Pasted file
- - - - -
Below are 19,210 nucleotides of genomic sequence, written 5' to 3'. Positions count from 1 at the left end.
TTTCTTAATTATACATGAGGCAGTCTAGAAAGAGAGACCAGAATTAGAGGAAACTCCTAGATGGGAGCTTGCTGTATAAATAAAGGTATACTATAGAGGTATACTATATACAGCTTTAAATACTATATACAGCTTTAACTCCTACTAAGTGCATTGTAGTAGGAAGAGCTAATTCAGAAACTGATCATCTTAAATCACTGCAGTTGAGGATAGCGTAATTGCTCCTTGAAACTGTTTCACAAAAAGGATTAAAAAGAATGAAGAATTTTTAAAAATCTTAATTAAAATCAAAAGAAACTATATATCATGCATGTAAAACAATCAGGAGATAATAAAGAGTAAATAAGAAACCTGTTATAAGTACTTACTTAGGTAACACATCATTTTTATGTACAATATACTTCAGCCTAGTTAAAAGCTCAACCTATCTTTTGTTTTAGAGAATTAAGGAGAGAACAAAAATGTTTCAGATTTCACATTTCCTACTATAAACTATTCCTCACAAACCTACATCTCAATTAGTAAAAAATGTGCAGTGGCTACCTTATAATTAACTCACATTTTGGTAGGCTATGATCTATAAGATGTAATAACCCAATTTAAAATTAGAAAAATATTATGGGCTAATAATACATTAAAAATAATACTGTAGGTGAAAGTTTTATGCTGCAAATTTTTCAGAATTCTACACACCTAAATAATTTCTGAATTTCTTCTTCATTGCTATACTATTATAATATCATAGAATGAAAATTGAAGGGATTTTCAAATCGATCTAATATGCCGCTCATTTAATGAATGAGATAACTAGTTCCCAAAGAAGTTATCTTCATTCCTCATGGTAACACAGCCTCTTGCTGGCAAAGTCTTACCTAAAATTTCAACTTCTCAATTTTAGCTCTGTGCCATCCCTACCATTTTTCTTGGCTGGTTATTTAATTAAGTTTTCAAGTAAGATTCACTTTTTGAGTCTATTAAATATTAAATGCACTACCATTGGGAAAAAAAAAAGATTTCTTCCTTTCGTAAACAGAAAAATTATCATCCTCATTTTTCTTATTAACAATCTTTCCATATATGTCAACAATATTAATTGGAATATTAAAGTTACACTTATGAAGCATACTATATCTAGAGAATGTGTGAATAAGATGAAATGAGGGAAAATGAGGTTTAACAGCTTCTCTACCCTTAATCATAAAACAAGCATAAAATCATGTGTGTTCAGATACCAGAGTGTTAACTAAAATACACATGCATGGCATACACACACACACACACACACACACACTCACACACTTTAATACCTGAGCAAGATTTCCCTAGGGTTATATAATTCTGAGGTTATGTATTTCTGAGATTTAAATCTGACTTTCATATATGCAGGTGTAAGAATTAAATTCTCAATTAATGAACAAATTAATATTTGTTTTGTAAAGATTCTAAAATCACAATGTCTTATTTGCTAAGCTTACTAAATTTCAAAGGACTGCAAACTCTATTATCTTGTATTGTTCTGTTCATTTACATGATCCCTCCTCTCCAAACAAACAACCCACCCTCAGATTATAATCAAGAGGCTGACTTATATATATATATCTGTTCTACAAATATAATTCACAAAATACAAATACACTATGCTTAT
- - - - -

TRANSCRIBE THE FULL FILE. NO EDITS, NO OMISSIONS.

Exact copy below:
Below are 19,210 nucleotides of genomic sequence, written 5' to 3'. Positions count from 1 at the left end.
TTTCTTAATTATACATGAGGCAGTCTAGAAAGAGAGACCAGAATTAGAGGAAACTCCTAGATGGGAGCTTGCTGTATAAATAAAGGTATACTATAGAGGTATACTATATACAGCTTTAAATACTATATACAGCTTTAACTCCTACTAAGTGCATTGTAGTAGGAAGAGCTAATTCAGAAACTGATCATCTTAAATCACTGCAGTTGAGGATAGCGTAATTGCTCCTTGAAACTGTTTCACAAAAAGGATTAAAAAGAATGAAGAATTTTTAAAAATCTTAATTAAAATCAAAAGAAACTATATATCATGCATGTAAAACAATCAGGAGATAATAAAGAGTAAATAAGAAACCTGTTATAAGTACTTACTTAGGTAACACATCATTTTTATGTACAATATACTTCAGCCTAGTTAAAAGCTCAACCTATCTTTTGTTTTAGAGAATTAAGGAGAGAACAAAAATGTTTCAGATTTCACATTTCCTACTATAAACTATTCCTCACAAACCTACATCTCAATTAGTAAAAAATGTGCAGTGGCTACCTTATAATTAACTCACATTTTGGTAGGCTATGATCTATAAGATGTAATAACCCAATTTAAAATTAGAAAAATATTATGGGCTAATAATACATTAAAAATAATACTGTAGGTGAAAGTTTTATGCTGCAAATTTTTCAGAATTCTACACACCTAAATAATTTCTGAATTTCTTCTTCATTGCTATACTATTATAATATCATAGAATGAAAATTGAAGGGATTTTCAAATCGATCTAATATGCCGCTCATTTAATGAATGAGATAACTAGTTCCCAAAGAAGTTATCTTCATTCCTCATGGTAACACAGCCTCTTGCTGGCAAAGTCTTACCTAAAATTTCAACTTCTCAATTTTAGCTCTGTGCCATCCCTACCATTTTTCTTGGCTGGTTATTTAATTAAGTTTTCAAGTAAGATTCACTTTTTGAGTCTATTAAATATTAAATGCACTACCATTGGGAAAAAAAAAAGATTTCTTCCTTTCGTAAACAGAAAAATTATCATCCTCATTTTTCTTATTAACAATCTTTCCATATATGTCAACAATATTAATTGGAATATTAAAGTTACACTTATGAAGCATACTATATCTAGAGAATGTGTGAATAAGATGAAATGAGGGAAAATGAGGTTTAACAGCTTCTCTACCCTTAATCATAAAACAAGCATAAAATCATGTGTGTTCAGATACCAGAGTGTTAACTAAAATACACATGCATGGCATACACACACACACACACACACACACACTCACACACTTTAATACCTGAGCAAGATTTCCCTAGGGTTATATAATTCTGAGGTTATGTATTTCTGAGATTTAAATCTGACTTTCATATATGCAGGTGTAAGAATTAAATTCTCAATTAATGAACAAATTAATATTTGTTTTGTAAAGATTCTAAAATCACAATGTCTTATTTGCTAAGCTTACTAAATTTCAAAGGACTGCAAACTCTATTATCTTGTATTGTTCTGTTCATTTACATGATCCCTCCTCTCCAAACAAACAACCCACCCTCAGATTATAATCAAGAGGCTGACTTATATATATATATCTGTTCTACAAATATAATTCACAAAATACAAATACACTATGCTTAT